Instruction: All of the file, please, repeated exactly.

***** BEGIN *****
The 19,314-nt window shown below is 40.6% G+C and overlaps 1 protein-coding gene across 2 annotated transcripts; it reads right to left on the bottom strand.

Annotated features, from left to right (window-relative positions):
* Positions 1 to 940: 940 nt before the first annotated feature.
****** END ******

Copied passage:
The 19,314-nt window shown below is 40.6% G+C and overlaps 1 protein-coding gene across 2 annotated transcripts; it reads right to left on the bottom strand.

Annotated features, from left to right (window-relative positions):
* Positions 1 to 940: 940 nt before the first annotated feature.